Youngkin to Withdraw From RGGI, End Carbon Tax

Source: Bacon’s Rebellion.

Something to be thankful for.

There is an “argument from externalities” which holds that taxing carbon is a viable approach to reducing CO2 emissions. I reject the argument on the basis that externalities are almost always impossible to define or quantify. Because they are vague, they invite mischievous taxation schemes and market-distorting forms of rent seeking.

To keep everybody honest, externalities should be confined to litigation wherein an aggrieved party can show actual harm.

9 thoughts on “Youngkin to Withdraw From RGGI, End Carbon Tax

  1. He may have a problem doing that by executive fiat: The RGGI agreement was passed by the legislature. In a bi-partisan manner. It was originally introduced by a Republican representative.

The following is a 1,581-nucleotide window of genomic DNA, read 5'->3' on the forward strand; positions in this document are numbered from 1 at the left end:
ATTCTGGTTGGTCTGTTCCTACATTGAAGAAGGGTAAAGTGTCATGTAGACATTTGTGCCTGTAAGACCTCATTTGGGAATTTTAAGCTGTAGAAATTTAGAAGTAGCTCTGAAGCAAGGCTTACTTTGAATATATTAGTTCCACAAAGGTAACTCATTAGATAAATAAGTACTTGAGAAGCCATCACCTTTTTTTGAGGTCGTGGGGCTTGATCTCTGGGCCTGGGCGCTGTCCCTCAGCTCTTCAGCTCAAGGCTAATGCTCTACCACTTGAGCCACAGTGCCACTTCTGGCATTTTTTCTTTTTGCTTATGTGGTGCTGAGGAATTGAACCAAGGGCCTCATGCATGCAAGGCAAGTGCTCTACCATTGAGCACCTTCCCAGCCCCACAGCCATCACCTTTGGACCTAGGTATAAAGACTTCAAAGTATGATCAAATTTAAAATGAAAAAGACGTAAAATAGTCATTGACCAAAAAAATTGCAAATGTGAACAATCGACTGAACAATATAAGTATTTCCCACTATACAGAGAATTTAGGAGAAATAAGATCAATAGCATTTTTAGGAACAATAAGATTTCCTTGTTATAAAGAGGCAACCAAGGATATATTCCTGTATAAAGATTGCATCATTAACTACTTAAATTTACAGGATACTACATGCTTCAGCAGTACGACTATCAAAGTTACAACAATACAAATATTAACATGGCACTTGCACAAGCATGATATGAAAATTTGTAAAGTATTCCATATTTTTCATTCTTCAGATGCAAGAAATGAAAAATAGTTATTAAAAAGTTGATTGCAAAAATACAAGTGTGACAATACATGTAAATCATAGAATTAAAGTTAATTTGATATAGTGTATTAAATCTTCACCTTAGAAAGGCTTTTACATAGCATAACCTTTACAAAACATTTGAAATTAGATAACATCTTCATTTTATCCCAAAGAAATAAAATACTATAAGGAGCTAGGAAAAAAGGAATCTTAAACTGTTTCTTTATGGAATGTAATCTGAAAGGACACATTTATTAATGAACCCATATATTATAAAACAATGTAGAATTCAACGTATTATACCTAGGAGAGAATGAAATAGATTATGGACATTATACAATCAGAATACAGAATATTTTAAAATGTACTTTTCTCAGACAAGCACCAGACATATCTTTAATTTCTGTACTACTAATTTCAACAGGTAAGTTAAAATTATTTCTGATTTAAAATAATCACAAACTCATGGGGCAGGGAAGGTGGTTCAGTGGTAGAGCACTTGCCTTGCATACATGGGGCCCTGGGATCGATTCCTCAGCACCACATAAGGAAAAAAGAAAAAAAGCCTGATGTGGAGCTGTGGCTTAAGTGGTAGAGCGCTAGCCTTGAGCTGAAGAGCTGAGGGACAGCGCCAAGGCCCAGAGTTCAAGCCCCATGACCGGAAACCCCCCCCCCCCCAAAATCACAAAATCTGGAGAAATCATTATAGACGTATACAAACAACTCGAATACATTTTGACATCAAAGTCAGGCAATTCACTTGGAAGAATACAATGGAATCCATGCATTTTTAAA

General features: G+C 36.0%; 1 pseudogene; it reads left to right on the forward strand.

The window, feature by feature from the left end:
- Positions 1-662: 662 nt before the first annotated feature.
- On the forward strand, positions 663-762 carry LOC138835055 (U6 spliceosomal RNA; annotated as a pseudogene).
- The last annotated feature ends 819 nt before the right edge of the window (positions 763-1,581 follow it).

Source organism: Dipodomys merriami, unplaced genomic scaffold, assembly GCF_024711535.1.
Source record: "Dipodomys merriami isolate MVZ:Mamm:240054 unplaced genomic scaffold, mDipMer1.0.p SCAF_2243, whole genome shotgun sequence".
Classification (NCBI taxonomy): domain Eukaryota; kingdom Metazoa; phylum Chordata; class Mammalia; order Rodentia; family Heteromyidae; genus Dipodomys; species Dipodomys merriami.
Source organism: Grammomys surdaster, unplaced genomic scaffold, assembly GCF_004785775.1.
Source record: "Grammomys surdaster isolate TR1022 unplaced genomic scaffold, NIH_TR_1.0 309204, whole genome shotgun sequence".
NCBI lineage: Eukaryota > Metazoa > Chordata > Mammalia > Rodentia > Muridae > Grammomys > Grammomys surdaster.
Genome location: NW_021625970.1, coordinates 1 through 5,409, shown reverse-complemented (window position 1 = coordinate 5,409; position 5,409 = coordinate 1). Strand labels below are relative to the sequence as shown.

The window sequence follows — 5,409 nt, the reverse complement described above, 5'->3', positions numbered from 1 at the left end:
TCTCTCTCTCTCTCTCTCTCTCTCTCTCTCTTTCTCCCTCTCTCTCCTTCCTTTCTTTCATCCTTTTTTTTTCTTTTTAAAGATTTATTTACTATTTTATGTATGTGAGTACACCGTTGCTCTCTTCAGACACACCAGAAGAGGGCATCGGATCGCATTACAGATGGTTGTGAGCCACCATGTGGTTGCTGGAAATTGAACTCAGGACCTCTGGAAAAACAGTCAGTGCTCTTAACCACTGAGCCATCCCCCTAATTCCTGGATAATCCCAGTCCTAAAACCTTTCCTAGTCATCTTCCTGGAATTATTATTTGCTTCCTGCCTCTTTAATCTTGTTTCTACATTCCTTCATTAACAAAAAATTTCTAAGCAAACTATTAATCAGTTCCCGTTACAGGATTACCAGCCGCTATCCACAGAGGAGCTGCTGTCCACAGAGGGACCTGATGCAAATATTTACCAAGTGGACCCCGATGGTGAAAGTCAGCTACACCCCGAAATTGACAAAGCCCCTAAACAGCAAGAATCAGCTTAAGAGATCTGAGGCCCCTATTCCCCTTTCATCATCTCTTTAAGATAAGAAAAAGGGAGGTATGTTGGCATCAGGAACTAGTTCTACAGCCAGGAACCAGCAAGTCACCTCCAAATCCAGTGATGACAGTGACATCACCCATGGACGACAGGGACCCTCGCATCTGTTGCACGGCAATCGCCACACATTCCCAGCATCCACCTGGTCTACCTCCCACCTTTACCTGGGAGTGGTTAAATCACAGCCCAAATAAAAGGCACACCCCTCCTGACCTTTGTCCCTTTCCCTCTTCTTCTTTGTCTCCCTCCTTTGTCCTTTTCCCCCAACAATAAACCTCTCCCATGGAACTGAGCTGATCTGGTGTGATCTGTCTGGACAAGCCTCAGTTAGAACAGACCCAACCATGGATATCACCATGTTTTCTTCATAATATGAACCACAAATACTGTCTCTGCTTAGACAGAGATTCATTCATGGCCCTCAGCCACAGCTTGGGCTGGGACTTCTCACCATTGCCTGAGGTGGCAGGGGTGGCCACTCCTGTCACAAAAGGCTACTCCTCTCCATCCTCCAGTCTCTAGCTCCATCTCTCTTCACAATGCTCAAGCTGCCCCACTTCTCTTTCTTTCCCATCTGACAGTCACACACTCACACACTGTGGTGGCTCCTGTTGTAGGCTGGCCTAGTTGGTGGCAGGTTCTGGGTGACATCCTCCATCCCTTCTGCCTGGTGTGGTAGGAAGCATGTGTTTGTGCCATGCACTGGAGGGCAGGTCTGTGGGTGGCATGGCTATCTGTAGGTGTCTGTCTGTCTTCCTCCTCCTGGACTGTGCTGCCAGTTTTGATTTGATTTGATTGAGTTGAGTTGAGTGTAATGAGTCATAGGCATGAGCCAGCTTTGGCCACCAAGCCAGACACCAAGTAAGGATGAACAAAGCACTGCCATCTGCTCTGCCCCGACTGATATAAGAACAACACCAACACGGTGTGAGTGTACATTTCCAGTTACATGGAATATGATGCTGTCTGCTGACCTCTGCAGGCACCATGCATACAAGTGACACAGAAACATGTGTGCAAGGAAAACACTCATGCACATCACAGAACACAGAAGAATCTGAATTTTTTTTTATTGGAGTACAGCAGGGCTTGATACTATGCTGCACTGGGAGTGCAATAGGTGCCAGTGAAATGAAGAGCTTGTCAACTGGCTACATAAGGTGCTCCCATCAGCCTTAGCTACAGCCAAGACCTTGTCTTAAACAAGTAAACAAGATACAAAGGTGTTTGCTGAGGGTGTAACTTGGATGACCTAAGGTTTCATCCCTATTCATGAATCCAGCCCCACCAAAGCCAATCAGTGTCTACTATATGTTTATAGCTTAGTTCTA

It would also prove he cares little about the environment. Externalities or not.

    Liked by 1 person

  2. The aggrieved party should also be able to identify who is creating the harm and how it can be alleviated.

    Modeling shows that the RGGI, fully implemented, would have a benefit only a small fraction of the measurement error.

    Unless there is a way to impose the remedy on China, India and the developing world, the RGGI is nothing but self-destructive virtue signaling.


      1. It really wouldn’t matter if we did, or if we stopped using fossil fuels altogether.

        The only modeled scenario that produces a dangerous warning, even if you accept the IPCC models, is the RCP8.5

        The scenario is pretty much impossible economically and is based on Africa experiencing growth and industrialization equal to China today. If that were possible, what we, and Europe, do is irrelevant.


          1. African leaders have flatly rejected that.

            Of course, they can leapfrog on energy efficiency. But unless they can get their political act together, they will develop their economies with fossil fuels just as we did.


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